Buckinghamshire Healthcare NHS Trust is leading the way when it comes to the use of anticoagulation drugs.

Anticoagulation drugs are used to treat people with atrial fibrillation (AF) which is a very common condition that makes the heart beat irregularly. The top chambers of the heart “the atria” quiver in a chaotic pattern so blood flow slows down or stagnates, which can result in clots forming. When dislodged, these blood clots can lead to strokes in people with AF.

Warfarin has been the most popular drug used to treat people with AF for over 60 years.

But since 2012 new drugs have gradually been introduced. A new NOAC (new oral anticoagulant) service was commissioned by the local GP practices to ensure the most appropriate medicine was prescribed for stroke risk reduction.

Warfarin and each of the new anticoagulants have different benefits and side effects.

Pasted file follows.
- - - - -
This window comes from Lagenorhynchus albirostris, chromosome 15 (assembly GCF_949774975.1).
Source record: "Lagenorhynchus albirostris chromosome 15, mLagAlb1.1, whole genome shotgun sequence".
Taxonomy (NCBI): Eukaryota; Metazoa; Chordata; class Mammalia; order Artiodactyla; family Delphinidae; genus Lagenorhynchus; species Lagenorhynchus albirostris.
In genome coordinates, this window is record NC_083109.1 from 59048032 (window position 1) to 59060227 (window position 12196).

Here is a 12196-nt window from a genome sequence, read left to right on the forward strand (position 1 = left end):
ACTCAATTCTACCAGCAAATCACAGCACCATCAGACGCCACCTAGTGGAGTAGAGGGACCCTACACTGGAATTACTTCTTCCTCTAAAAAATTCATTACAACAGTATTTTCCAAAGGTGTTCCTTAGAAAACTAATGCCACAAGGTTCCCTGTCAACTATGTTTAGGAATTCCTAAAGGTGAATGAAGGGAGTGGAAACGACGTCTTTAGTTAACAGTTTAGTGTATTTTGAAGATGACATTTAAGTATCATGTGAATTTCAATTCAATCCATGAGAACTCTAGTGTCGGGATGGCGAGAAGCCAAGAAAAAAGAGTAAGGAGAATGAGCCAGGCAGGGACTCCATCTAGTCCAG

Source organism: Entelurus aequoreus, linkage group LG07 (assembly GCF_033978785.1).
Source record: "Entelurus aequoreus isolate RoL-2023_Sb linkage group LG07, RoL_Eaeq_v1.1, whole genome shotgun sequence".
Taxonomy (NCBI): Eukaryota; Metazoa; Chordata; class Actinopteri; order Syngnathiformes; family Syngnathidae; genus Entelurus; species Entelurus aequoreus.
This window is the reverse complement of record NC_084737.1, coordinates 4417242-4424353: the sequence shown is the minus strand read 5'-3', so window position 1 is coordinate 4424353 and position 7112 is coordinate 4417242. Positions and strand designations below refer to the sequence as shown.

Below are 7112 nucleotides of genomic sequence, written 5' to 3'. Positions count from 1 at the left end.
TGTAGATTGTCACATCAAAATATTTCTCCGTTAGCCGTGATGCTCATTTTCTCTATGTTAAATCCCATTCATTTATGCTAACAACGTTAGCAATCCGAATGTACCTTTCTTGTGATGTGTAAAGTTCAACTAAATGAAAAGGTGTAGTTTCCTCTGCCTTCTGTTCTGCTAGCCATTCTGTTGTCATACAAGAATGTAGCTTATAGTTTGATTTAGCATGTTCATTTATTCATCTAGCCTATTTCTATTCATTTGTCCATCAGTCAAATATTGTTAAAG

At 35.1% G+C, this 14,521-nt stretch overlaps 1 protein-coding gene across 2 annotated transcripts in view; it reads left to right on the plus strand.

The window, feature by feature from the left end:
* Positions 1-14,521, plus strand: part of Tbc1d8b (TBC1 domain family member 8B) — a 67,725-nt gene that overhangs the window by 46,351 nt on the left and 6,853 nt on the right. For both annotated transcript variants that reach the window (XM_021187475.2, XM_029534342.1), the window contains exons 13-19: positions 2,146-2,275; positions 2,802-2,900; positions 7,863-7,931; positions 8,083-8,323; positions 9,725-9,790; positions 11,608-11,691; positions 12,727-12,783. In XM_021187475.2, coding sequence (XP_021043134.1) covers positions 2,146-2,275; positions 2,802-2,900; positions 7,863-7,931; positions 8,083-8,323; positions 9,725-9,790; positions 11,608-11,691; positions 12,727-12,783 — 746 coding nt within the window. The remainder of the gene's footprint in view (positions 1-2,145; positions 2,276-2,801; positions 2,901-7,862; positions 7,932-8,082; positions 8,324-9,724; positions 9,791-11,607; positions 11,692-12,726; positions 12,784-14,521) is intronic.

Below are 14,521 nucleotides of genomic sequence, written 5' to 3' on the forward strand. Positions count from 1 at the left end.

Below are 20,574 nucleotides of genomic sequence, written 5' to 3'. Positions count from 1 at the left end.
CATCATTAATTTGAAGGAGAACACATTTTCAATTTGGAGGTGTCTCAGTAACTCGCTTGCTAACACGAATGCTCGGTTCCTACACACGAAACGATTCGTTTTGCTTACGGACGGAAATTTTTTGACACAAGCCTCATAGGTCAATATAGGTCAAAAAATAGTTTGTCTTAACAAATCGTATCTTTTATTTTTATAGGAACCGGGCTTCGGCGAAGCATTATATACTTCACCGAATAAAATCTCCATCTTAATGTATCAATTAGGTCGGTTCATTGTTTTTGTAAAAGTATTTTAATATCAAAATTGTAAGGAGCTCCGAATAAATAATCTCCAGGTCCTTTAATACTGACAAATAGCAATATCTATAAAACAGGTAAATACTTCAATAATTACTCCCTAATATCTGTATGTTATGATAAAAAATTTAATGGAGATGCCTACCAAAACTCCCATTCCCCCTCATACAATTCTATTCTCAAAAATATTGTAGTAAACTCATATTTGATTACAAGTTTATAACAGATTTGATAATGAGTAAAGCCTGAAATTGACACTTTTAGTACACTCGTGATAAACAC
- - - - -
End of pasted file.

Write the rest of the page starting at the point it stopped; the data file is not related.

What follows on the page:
The new service allows patients to be properly assessed for suitability and treatment to be individualised.

As it is a half hour consultation, patients or their carers are also fully informed about their medication. Satinder Bhandal, consultant pharmacist, and her team of specialist prescribing pharmacists introduced clinics at Wycombe Hospital and Stoke Mandeville Hospital where they review the majority of patients in Buckinghamshire who may need anticoagulation drugs for AF. This is about 200 patients a month.

According to figures released in October 2016, Chiltern CCG was third nationally in the percentage of patients with AF who are anticoagulated. Being on the right drugs to treat AF means there is a far lower number of people suffering from strokes.

Satinder, who has worked for the Trust since 2011, said: “This is a unique way of doing things, the first of its kind in the country. The success is also due to engagement from local doctors in the hospitals and GP surgeries who are identifying patients with AF and referring them to our clinics.”

As we have been so effective at anticoagulating patients in Buckinghamshire, other Trusts are looking to develop similar models to replicate the results. Buckinghamshire Healthcare NHS Trust NOAC service is actively involved in supporting other organisations with this.

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